Since they left us back in 2000, The Avalanches have gained near mythological status as the genre-hopping, era-defining plunderphonics band of legend. 16 years later, and they’re back to take us on another sample-crazed psychedelic tour. This time around with the loose concept of following the journey of some free-spirited drugged out hippie waltzing around seaside towns, or at least the hazy recollection of it.
It’s fitting for The Avalanches that Wildflower is steeped in nostalgia, as that’s the primary reason fans are wary of their return. With each year that passed, more and more fans would fear that living up to the hype of an album as monumental as Since I Left You is simply impossible at this point – and it is. But with Wildflower, The Avalanches show that they simply don’t care.
This carefree nostalgia forms the heart of the album. For the most part Wildflower draws on the sounds of the 70s, and despite mixing in so many other disparate influences – children’s laughter, verses from Danny Brown and DOOM, an Insane Clown Posse documentary and 60s classic The Sound of Music to name but a few – the songs themselves follow relatively straightforward structures. This, coupled with their masterful producing, gives the album a strong enough sense of cohesion that it doesn’t feel messy or overwhelming; different sounds and samples are dropped in left and right, with tracks blending into each other and motifs being repeated and recycled in a multitude of ways, disappearing and sneaking back in again before you’ve even realised. Wildflower is a complete whirlpool of sounds, surprisingly cohesive yet completely unpredictable.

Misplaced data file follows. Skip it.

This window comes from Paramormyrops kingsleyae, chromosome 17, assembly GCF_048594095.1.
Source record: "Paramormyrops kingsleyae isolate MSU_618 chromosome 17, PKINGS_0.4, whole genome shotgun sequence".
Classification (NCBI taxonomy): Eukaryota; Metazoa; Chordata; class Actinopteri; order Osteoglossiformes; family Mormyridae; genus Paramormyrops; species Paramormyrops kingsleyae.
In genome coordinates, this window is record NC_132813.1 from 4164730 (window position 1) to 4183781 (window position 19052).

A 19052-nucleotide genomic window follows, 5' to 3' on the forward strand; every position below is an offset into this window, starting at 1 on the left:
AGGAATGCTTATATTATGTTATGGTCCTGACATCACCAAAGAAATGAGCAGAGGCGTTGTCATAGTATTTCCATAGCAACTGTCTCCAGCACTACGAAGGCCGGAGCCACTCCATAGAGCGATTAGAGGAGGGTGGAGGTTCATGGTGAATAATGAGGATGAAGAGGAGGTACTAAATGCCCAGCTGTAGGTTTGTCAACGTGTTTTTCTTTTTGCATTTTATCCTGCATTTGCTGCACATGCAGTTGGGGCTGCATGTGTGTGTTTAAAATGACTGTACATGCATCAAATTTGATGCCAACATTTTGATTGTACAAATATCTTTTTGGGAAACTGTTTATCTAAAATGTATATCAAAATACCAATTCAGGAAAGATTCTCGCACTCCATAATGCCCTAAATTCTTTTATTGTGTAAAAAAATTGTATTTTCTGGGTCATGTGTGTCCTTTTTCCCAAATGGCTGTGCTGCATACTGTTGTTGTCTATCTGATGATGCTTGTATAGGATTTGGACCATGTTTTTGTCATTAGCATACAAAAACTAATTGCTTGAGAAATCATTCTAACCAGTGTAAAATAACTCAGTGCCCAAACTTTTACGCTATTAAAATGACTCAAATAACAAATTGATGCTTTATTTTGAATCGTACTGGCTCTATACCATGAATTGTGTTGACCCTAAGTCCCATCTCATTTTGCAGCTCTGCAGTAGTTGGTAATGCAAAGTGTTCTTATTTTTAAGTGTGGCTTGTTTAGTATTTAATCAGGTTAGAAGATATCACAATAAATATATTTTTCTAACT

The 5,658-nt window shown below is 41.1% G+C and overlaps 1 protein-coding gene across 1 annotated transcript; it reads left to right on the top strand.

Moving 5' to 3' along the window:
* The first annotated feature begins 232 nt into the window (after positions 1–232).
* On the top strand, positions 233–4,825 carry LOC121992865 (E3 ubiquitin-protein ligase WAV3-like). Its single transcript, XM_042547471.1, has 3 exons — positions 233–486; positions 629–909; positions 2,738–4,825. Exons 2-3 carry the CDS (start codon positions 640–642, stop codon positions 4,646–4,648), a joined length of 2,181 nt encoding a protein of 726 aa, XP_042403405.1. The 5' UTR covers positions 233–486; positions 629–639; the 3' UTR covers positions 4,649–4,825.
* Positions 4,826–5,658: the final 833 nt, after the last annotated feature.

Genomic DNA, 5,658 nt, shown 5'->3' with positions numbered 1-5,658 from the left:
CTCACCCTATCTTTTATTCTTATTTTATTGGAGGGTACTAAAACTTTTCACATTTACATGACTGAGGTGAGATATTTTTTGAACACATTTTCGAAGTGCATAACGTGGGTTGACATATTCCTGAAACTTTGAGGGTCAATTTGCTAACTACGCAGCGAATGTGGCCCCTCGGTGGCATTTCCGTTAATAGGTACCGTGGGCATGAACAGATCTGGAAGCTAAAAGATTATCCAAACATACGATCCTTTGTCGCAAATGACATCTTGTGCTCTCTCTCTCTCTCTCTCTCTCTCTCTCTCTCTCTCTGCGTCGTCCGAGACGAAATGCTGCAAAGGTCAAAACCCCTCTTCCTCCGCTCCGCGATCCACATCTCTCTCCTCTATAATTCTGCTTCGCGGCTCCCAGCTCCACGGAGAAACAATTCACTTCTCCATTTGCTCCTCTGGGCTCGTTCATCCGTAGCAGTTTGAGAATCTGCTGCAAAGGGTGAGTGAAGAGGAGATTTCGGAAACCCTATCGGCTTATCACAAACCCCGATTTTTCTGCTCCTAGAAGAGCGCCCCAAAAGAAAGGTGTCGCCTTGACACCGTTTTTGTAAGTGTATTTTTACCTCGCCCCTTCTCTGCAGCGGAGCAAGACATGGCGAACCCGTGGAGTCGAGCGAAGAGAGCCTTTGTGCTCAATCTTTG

While I thoroughly enjoyed the washed out psychedelia of ‘Colours,’ which wouldn’t sound out of place on a Olivia Tremor Control record, I wasn’t too sold on the bombastic electro-swing of lead single ‘Frankie Sinatra,’ but when taken in the context of the album it makes more sense as a celebration of manic bacchanalia, and at the very least it’s an interesting take on hip hop. Even ‘The Noisey Eater’ which, despite being made from the sounds of people chewing, somehow manages not to be extremely annoying. It’s in the albums latter half that it truly hits its stride though, right from the brilliant Beatles-esque ‘Harmony’ up to album closer ‘Saturday Night Inside Out,’ which features some spoken word poetry courtesy of Silver Jews’ David Berman over what sounds like a zoetrope of samples that’s been dropped into a blender.
It’s not a radical departure in sound for the band – if you can even call them a band – but does it even need to be? It is only their second album after all. With a sonic landscape as unique and perfected as they have made, you can’t blame The Avalanches for wanting to explore it a little further – even if we did have to wait 16 years for them to traverse it again. The Avalanches may still sound like The Avalanches, but no one else sounds quite like them.
Wildflower is available now via XL Recordings